"Dead" plants are trending

Millennials deeply care about their living space and are into the concept of Nesting & Resting, even as they tend to spend on amenities that serve their fast-paced lifestyles and on-the-go mentalities. Enter the "dead plant" trend: florists and designers alike are offering highly-preserved (and even faux) plants that cater to modern consumers’ desire for foliage—just without the fuss.


Stylish online plant shop The Sill has decided to give the plant-averse a chance to join “plant parenthood” and install the greenery they crave in their living spaces with the brand’s new line of faux plants and living walls, which includes a range of 14 types of plants—all of which are guaranteed to live forever. The plastic plants range from fake orchids to faux fiddle leaf fig trees (a notoriously finicky live plant) and cost anywhere from $60 to $360. What sets The Sill’s fake plants apart is their highly-realistic look: these plants don’t have a shiny, wax-like tint to them—they look and feel just like the real thing.


Spanish plant company Verdissimo has found a way to stop the clock and preserve indoor plants for years. The process, which the company patented in 1983, involves removing a plant’s sap and water and replacing it with a special plant-based and biodegradable preservative that slows the plant’s aging dramatically. The resulting preserved plants have become very popular in places like Hong Kong, with companies such as Wah King Garden Arts importing Verdissimo’s plants to create beautiful indoor garden installations for homes and businesses (as seen in the recent preserved moss installations at Parlour Cafe in the Tsim Sha Tsui district of Hong Kong). Such pieces create a gorgeous natural aesthetic and provide greenery for indoor spaces, but require little to no maintenance.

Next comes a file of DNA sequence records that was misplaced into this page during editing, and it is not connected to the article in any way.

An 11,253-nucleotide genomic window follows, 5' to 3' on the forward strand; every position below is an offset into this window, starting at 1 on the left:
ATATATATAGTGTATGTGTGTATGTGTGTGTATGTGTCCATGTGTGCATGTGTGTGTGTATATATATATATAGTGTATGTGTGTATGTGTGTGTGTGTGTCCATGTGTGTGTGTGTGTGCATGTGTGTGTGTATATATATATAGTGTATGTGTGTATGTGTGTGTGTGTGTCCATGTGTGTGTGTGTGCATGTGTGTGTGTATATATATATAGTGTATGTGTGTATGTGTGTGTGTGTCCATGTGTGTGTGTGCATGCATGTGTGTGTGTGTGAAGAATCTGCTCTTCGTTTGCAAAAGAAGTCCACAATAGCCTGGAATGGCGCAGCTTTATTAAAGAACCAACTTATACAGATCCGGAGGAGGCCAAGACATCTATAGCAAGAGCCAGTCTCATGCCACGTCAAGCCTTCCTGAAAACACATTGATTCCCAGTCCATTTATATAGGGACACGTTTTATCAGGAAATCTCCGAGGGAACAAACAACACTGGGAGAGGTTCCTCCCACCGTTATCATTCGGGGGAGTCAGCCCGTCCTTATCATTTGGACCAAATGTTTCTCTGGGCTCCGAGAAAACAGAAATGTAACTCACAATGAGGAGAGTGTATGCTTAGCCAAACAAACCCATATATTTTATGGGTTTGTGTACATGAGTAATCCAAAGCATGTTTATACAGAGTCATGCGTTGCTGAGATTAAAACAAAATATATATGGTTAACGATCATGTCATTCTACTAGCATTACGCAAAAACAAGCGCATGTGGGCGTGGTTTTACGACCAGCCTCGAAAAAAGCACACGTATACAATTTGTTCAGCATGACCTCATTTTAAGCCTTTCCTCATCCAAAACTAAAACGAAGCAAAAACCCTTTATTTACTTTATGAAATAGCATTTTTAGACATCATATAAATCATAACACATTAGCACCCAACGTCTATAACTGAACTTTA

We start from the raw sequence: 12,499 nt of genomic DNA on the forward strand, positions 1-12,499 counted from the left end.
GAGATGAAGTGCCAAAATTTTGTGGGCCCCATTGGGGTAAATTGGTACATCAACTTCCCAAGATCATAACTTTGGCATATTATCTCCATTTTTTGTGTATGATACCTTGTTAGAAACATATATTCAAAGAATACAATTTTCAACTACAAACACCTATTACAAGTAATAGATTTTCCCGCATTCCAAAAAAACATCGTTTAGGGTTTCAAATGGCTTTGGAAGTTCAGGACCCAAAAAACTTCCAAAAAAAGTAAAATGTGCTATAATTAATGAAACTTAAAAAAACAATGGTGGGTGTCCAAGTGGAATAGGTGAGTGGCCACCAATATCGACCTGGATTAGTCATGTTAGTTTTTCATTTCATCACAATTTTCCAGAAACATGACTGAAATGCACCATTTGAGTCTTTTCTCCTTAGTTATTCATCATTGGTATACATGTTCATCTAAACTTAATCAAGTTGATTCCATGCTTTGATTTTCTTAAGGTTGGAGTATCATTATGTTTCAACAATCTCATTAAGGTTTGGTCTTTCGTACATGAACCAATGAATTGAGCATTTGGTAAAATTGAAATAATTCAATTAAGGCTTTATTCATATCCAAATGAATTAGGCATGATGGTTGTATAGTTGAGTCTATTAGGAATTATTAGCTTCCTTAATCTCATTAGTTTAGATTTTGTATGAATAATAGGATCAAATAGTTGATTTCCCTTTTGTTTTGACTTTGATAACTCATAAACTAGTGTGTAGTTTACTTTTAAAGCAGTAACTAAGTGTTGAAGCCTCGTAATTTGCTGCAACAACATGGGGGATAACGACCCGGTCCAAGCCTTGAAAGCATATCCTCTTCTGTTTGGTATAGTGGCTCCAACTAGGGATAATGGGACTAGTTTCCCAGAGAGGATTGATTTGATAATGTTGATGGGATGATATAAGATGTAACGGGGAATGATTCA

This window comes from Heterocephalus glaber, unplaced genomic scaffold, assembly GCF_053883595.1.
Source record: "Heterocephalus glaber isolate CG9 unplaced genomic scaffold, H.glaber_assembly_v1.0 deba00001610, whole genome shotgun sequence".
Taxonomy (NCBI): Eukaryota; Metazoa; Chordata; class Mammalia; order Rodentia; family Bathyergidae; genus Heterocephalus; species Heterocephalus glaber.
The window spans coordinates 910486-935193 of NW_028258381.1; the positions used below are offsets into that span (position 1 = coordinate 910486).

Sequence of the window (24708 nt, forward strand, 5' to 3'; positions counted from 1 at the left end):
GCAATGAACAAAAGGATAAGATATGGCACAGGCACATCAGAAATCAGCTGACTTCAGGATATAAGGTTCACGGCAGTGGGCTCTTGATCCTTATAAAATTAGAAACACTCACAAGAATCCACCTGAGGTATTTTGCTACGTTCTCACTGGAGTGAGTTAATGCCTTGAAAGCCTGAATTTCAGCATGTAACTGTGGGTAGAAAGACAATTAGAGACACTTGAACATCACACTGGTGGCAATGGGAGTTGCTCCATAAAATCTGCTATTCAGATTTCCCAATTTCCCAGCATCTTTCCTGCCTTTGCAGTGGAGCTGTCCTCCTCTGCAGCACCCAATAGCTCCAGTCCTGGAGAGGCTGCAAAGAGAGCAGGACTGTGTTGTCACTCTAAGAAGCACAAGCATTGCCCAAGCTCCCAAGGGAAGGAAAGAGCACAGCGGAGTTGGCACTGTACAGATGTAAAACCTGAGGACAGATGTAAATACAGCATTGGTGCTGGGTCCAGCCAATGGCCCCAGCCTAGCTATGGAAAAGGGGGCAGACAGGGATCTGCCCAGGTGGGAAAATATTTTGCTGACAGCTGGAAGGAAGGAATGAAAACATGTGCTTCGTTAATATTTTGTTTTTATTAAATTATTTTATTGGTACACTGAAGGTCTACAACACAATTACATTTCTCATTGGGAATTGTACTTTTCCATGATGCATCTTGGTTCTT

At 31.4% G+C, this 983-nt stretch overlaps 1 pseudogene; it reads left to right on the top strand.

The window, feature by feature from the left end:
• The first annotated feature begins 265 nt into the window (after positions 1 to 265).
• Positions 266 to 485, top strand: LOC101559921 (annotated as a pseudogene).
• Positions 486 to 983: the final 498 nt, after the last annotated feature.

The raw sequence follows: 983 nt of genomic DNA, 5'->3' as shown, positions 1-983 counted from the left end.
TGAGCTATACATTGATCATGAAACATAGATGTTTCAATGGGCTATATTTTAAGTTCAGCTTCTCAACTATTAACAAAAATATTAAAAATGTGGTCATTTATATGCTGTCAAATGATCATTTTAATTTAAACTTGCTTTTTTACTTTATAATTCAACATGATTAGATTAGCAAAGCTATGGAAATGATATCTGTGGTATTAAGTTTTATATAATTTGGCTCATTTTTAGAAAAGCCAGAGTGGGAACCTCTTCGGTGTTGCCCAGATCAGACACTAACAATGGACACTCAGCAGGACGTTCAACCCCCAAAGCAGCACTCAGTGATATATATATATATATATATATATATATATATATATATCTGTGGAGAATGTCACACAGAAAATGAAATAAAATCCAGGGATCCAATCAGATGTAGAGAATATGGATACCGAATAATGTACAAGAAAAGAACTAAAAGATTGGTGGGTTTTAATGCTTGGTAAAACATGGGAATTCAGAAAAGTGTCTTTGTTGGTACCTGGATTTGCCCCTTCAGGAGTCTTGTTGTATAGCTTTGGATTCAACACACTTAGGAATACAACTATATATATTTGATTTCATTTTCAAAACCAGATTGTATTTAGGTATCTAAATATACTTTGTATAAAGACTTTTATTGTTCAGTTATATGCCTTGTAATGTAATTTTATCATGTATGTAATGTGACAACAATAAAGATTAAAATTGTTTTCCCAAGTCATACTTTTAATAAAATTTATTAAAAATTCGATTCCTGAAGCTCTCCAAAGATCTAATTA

NYC-based florist Kelsie Hayes and her outfit Popup Florist have recently been favoring the “dead plant” trend. This trend is centered around using dried plants and flowers for decor, and it’s become popular for home decor and even bridal wear and wedding centerpieces. Hayes recently hosted a bouquet bar for guests at a Jimmy Choo event where she showcased entirely dried flowers. She also dressed her own pop-up at Neiman Marcus with these dead arrangements. The appeal of these flowers is that they’re low maintenance, have a longer lifespan than a fresh bouquet, and lend a rustic-chic vibe to whatever venue they’re used in.